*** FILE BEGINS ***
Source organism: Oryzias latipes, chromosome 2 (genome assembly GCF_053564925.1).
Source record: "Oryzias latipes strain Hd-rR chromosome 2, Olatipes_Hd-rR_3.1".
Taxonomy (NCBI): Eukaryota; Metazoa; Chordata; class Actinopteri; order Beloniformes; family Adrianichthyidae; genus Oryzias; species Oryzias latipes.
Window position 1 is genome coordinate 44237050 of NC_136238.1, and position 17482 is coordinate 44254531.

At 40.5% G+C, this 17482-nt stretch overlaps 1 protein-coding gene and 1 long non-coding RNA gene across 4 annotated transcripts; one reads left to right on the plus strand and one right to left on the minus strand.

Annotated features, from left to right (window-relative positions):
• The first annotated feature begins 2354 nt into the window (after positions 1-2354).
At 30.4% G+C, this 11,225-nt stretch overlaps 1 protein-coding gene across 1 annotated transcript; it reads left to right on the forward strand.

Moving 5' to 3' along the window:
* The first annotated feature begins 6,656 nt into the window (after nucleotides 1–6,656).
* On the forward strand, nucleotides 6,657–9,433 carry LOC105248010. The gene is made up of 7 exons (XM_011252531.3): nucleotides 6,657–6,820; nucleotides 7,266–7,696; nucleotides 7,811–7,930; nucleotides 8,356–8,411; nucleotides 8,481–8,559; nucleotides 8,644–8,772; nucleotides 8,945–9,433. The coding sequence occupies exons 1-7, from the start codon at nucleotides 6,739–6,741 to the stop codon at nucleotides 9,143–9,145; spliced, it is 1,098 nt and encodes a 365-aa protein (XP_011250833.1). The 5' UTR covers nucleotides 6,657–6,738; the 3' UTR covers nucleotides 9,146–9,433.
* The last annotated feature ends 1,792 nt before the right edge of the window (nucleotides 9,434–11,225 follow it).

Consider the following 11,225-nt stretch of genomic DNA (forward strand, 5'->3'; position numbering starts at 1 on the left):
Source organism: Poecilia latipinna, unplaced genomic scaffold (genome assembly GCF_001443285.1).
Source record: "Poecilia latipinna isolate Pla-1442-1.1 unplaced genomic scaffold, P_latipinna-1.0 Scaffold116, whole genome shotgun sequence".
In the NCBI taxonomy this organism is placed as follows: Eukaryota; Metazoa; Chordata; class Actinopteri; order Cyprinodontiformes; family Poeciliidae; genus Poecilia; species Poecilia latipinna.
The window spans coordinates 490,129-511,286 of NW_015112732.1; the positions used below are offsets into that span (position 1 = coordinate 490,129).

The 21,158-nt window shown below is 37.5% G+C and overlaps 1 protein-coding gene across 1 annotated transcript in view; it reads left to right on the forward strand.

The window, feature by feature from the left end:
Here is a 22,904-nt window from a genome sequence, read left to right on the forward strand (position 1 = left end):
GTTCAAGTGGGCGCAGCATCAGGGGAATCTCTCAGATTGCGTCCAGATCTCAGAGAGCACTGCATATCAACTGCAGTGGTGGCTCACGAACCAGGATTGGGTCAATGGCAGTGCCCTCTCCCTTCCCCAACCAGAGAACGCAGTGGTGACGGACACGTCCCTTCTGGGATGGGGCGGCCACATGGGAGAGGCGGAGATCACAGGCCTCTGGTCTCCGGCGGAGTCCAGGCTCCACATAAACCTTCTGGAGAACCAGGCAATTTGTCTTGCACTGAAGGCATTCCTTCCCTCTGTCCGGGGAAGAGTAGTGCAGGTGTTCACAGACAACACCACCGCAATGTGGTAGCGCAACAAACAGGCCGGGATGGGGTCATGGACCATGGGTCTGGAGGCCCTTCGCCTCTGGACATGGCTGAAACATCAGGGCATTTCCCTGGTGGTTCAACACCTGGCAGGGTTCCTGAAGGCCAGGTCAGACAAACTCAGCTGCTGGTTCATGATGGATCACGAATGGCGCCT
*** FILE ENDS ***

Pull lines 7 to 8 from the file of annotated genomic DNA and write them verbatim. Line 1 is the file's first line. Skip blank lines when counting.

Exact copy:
• The first annotated feature begins 2354 nt into the window (after positions 1-2354).
At 30.4% G+C, this 11,225-nt stretch overlaps 1 protein-coding gene across 1 annotated transcript; it reads left to right on the forward strand.